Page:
The story of our miracle really began one early morning several years ago….  The setting for this drama was my bathroom.  God and I were the characters.  The plot involved me, a 30-year-old, happily married woman blessed with two beautiful, healthy sons.  I had lost three babies to miscarriage and, after several months of trying to conceive without success, continued to ache for another child.

What I was certain would turn out to be a happy ending left me reeling with disappointment when my pregnancy test result was negative.  I was certain I was pregnant and considered the test a mere formality.  I sat on the bathroom floor crying and yelling at the “man in charge.”  I had had enough.  I no longer wanted to be under His will and His timing.  My patience was gone, and I told Him so.

Little did I know that my experience was all part of God’s beautiful plan.  I simply had to be fully stripped of control before He could work on my heart and get it set for the journey of a lifetime.

Initially, I was uncomfortable with the idea of adoption.  My fear of the unknown convinced me that it would not be long before we would conceive another child.  As the months passed, this assurance slowly dwindled, and I allowed myself to spend more time contemplating adoption.

I remember the first time I broached the subject with my husband, Joe.  “Would you ever consider adoption?”  I asked. When he cautiously answered yes, I felt my own unease with the idea surface again.  We both decided to commit the question to prayer and ask God to be crystal clear with us if adoption was His will for us.

During the next several months something extraordinary happened.  The pain and frustration of not conceiving began to dissipate.  As even more time passed, we began to accept the idea of adoption with more excitement, continuing to pray that God would be clear with us.  It was during Advent in 2009 that He did just that.

Joe and I love to watch movies, but never did I suspect that we would receive our confirmation about adoption through this simple pleasure.  We had rented a movie written by Christian author Max Lucado.  The movie was about a man who had been adopted.  During the first few minutes of the movie, you learn about his immense love for his adoptive father.  The man spends the rest of the movie piecing together his past.  When the movie was over, Joe looked at me suspiciously and asked if I had known what the story was about.  I sat there just as surprised as he was.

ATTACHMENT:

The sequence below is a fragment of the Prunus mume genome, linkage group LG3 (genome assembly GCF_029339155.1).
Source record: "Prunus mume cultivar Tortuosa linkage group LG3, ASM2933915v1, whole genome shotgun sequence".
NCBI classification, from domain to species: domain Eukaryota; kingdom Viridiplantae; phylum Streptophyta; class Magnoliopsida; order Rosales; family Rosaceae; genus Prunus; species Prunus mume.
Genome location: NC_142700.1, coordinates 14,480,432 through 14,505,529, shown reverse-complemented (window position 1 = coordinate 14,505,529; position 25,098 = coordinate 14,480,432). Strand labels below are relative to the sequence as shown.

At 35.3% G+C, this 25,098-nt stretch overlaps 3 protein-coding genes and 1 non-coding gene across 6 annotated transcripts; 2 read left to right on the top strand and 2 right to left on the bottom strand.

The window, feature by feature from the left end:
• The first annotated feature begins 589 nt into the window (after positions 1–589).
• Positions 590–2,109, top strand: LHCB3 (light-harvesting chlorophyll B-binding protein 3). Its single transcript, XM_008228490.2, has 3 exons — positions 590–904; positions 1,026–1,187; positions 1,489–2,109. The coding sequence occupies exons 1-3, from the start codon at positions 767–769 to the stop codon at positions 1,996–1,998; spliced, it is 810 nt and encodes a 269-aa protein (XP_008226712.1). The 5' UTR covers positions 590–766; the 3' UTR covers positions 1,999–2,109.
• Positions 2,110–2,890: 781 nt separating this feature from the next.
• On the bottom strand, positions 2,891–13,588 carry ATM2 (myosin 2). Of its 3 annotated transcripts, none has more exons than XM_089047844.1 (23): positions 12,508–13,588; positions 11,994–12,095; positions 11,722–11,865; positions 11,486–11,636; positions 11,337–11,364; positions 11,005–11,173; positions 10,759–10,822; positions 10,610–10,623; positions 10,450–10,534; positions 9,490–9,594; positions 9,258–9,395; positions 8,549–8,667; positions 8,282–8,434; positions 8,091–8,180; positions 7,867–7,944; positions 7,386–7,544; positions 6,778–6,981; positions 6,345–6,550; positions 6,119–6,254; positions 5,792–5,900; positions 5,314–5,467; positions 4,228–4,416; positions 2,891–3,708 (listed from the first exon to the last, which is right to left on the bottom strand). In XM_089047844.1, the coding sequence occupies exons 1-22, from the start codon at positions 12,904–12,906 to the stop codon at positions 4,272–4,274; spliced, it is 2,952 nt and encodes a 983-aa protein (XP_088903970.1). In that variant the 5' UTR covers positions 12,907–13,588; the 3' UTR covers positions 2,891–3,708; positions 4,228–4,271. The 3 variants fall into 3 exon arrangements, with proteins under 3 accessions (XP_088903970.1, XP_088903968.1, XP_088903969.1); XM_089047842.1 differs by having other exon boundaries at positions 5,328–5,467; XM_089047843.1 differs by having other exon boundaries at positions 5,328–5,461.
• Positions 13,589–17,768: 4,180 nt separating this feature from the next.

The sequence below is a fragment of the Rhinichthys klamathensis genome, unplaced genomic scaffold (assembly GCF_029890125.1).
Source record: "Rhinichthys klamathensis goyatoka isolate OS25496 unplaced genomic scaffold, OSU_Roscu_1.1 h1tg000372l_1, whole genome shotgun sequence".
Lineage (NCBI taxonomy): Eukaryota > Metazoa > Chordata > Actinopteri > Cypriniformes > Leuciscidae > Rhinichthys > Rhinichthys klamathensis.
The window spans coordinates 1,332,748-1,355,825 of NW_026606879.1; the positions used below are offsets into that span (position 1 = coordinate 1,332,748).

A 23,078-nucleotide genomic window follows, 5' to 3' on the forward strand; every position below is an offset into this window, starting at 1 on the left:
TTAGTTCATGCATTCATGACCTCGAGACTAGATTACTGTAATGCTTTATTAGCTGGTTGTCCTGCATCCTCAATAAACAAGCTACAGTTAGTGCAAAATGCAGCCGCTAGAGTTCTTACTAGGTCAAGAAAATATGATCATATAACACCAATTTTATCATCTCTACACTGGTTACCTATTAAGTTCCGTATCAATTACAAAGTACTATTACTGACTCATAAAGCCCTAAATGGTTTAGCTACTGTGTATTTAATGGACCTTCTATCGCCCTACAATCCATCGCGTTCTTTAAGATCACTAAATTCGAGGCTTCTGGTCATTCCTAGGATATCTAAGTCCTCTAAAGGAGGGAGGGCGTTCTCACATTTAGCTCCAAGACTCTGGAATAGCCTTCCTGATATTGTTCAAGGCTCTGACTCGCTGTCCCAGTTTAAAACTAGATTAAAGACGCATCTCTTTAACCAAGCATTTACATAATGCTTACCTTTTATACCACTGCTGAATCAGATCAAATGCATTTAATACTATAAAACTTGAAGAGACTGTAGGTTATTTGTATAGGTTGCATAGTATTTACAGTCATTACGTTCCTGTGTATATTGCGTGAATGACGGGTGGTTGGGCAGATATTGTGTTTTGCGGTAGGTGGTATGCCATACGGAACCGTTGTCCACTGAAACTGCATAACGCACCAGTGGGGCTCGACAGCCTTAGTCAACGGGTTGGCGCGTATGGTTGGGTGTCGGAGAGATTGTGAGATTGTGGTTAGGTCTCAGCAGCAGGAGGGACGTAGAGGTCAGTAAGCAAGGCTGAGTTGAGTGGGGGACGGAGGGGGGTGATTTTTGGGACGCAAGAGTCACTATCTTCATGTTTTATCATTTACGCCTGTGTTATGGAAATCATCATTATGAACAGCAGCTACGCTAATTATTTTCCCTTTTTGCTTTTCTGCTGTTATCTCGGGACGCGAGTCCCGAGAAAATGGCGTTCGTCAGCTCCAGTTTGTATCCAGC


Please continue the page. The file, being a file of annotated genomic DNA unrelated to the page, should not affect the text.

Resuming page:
It wasn’t until we saw the additional information after the movie that we realized God was really trying to tell us something.  Steven Curtis Chapman was one of the actors in the movie.  He and his wife talked about their foundation, Show Hope, which was named after one of their adopted daughters.  This foundation was established to help families afford adoption.  “If God has put this on your heart,” Steven said, “we invite you to consider being a part of this miracle.”

“If God has put this on your heart”—it was as if he were speaking directly to us!  That perfectly described what we had been feeling.  God had put adoption on our hearts. He planted the seed and was depending on us to water that seed.  Then the final message of the movie flashed before us:

“Right now there are children all over the world in desperate need of a loving home.  Please consider how you can be involved in the miracle of adoption.”

My husband and I looked at each other in stunned silence.  We had received our personal invitation. God had certainly answered our prayer to be direct.  Our new understanding of His will for our lives brought us both great excitement.